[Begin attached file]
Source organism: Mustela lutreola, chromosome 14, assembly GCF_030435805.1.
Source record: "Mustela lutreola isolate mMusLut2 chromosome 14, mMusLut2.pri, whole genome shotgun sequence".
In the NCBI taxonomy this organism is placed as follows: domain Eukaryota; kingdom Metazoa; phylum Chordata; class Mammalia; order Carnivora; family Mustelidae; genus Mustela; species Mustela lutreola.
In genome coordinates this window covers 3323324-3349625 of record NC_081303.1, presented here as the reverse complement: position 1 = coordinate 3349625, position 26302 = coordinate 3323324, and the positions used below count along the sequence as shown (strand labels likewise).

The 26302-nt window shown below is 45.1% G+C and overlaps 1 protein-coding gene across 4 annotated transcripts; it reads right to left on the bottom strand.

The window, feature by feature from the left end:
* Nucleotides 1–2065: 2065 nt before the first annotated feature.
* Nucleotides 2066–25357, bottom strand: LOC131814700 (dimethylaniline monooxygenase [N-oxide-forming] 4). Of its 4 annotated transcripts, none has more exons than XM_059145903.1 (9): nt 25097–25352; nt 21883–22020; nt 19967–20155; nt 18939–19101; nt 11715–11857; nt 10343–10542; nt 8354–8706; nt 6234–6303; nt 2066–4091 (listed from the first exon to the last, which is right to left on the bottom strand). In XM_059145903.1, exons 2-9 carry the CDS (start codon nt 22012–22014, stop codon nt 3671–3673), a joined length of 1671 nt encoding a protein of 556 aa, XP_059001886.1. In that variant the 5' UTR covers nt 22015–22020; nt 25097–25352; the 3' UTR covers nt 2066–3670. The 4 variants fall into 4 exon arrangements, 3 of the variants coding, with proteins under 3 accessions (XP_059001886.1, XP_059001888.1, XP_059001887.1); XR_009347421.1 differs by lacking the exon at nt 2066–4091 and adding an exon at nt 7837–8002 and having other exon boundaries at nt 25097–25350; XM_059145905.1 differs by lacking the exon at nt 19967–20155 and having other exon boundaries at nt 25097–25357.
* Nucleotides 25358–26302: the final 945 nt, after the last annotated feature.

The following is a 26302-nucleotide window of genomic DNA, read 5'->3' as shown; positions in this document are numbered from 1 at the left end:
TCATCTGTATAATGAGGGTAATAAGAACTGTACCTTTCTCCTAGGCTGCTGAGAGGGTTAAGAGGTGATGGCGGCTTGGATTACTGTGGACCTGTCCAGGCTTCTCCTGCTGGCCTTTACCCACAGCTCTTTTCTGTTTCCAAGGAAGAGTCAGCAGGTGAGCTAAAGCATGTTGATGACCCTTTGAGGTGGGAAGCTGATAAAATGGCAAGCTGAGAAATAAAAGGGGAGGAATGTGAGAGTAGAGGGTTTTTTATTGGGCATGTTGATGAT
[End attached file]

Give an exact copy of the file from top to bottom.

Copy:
Source organism: Mustela lutreola, chromosome 14, assembly GCF_030435805.1.
Source record: "Mustela lutreola isolate mMusLut2 chromosome 14, mMusLut2.pri, whole genome shotgun sequence".
In the NCBI taxonomy this organism is placed as follows: domain Eukaryota; kingdom Metazoa; phylum Chordata; class Mammalia; order Carnivora; family Mustelidae; genus Mustela; species Mustela lutreola.
In genome coordinates this window covers 3323324-3349625 of record NC_081303.1, presented here as the reverse complement: position 1 = coordinate 3349625, position 26302 = coordinate 3323324, and the positions used below count along the sequence as shown (strand labels likewise).

The 26302-nt window shown below is 45.1% G+C and overlaps 1 protein-coding gene across 4 annotated transcripts; it reads right to left on the bottom strand.

The window, feature by feature from the left end:
* Nucleotides 1–2065: 2065 nt before the first annotated feature.
* Nucleotides 2066–25357, bottom strand: LOC131814700 (dimethylaniline monooxygenase [N-oxide-forming] 4). Of its 4 annotated transcripts, none has more exons than XM_059145903.1 (9): nt 25097–25352; nt 21883–22020; nt 19967–20155; nt 18939–19101; nt 11715–11857; nt 10343–10542; nt 8354–8706; nt 6234–6303; nt 2066–4091 (listed from the first exon to the last, which is right to left on the bottom strand). In XM_059145903.1, exons 2-9 carry the CDS (start codon nt 22012–22014, stop codon nt 3671–3673), a joined length of 1671 nt encoding a protein of 556 aa, XP_059001886.1. In that variant the 5' UTR covers nt 22015–22020; nt 25097–25352; the 3' UTR covers nt 2066–3670. The 4 variants fall into 4 exon arrangements, 3 of the variants coding, with proteins under 3 accessions (XP_059001886.1, XP_059001888.1, XP_059001887.1); XR_009347421.1 differs by lacking the exon at nt 2066–4091 and adding an exon at nt 7837–8002 and having other exon boundaries at nt 25097–25350; XM_059145905.1 differs by lacking the exon at nt 19967–20155 and having other exon boundaries at nt 25097–25357.
* Nucleotides 25358–26302: the final 945 nt, after the last annotated feature.

The following is a 26302-nucleotide window of genomic DNA, read 5'->3' as shown; positions in this document are numbered from 1 at the left end:
TCATCTGTATAATGAGGGTAATAAGAACTGTACCTTTCTCCTAGGCTGCTGAGAGGGTTAAGAGGTGATGGCGGCTTGGATTACTGTGGACCTGTCCAGGCTTCTCCTGCTGGCCTTTACCCACAGCTCTTTTCTGTTTCCAAGGAAGAGTCAGCAGGTGAGCTAAAGCATGTTGATGACCCTTTGAGGTGGGAAGCTGATAAAATGGCAAGCTGAGAAATAAAAGGGGAGGAATGTGAGAGTAGAGGGTTTTTTATTGGGCATGTTGATGAT